To mobilize the church, or to give the saints the sense that they were not only trained but also that they were released (or deployed) to engage the mission of God, the leadership team channeled our efforts into two modes of ministry—air war and ground war—and organized our people into missional communities.
Air war is all of our mass-communication, from preaching and worship on Sunday, equipping classes, partnership training, social media engagement, church-wide e-mail communication (via The City), to resource creation, including books, curriculum, and worship albums. To establish the gospel as central in our air war, we take pains to ensure that every sermon, every worship song, every worship environment, every class taught, every curriculum written, and every e-mail sent is consciously directing our people toward repentance and faith in the gospel.
Ground war is all our person-to-person ministry, from missional community, discipleship or coaching relationships, counseling, to the connections between our campus leaders and attenders that happen on Sunday. To establish the gospel as central in our ground war, in as much as we can control, we see to it that the proclamation and demonstration of the gospel is at the forefront of our mind in every leader we appoint and disciple, every missional community we launch, every discipleship relationship we engage in, and every person we counsel.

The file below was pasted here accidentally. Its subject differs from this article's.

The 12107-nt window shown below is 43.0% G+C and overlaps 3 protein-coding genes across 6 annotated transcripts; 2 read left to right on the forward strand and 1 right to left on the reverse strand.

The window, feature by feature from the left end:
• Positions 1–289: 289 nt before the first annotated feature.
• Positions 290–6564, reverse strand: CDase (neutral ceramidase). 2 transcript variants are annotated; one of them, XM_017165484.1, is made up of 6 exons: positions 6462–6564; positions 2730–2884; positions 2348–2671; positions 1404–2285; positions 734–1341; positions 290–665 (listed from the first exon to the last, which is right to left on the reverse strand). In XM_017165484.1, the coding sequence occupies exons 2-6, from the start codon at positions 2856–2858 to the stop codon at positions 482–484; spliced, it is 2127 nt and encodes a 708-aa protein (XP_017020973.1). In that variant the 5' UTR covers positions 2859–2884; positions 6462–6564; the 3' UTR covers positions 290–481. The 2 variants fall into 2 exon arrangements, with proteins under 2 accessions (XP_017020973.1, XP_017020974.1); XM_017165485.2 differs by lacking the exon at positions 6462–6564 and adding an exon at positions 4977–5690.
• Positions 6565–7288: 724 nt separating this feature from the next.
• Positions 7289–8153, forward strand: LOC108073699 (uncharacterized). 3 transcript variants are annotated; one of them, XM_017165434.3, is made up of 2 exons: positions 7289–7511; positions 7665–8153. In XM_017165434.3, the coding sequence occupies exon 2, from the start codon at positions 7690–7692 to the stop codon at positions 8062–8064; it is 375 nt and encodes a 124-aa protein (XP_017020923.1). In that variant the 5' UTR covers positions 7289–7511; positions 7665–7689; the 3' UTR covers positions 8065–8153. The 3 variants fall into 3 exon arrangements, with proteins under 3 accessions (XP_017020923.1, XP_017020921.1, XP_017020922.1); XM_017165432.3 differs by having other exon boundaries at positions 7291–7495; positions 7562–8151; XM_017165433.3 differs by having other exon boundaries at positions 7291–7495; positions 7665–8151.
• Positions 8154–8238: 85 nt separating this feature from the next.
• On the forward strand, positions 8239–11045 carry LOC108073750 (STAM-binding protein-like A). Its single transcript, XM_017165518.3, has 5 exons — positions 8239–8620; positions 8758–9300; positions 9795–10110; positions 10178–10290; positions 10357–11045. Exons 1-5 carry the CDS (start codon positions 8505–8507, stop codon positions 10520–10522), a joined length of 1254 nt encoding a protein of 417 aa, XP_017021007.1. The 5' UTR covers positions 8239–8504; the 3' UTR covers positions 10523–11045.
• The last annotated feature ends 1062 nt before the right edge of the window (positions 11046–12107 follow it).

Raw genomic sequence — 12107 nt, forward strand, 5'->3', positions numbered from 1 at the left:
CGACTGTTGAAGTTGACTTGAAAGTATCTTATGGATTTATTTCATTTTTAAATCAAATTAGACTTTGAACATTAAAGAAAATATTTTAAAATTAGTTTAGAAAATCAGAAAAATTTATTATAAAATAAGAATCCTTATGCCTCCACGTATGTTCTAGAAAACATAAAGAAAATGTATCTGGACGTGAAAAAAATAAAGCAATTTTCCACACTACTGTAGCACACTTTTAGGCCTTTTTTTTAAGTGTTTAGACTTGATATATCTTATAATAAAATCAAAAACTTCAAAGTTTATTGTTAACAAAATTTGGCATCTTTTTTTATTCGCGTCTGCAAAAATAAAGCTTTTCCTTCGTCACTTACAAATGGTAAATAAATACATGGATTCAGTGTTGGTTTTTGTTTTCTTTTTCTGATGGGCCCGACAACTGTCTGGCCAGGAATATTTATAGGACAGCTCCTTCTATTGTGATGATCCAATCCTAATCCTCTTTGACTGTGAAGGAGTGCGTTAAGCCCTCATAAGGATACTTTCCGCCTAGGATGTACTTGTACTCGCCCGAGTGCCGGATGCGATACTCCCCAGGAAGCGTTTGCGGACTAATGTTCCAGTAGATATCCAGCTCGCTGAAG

At our turn towards being missional and being for our city, having both effective air war and ground war was more crucial than ever. For to impart such a lofty vision from the Lord required not merely a single sermon to sell a vision, but a repeatedly cast vision, a helpful and transferable model, and ceaseless admonition for our missionaries to act, repeatedly, and over time. For the truth was that our people wouldn’t turn this leaf on their own, even though many of them were hungry for it. They needed us to lead them to act their way into genuinely adopting paradigms and forming habits of lives that follow Jesus and truly restore the shalom of the city.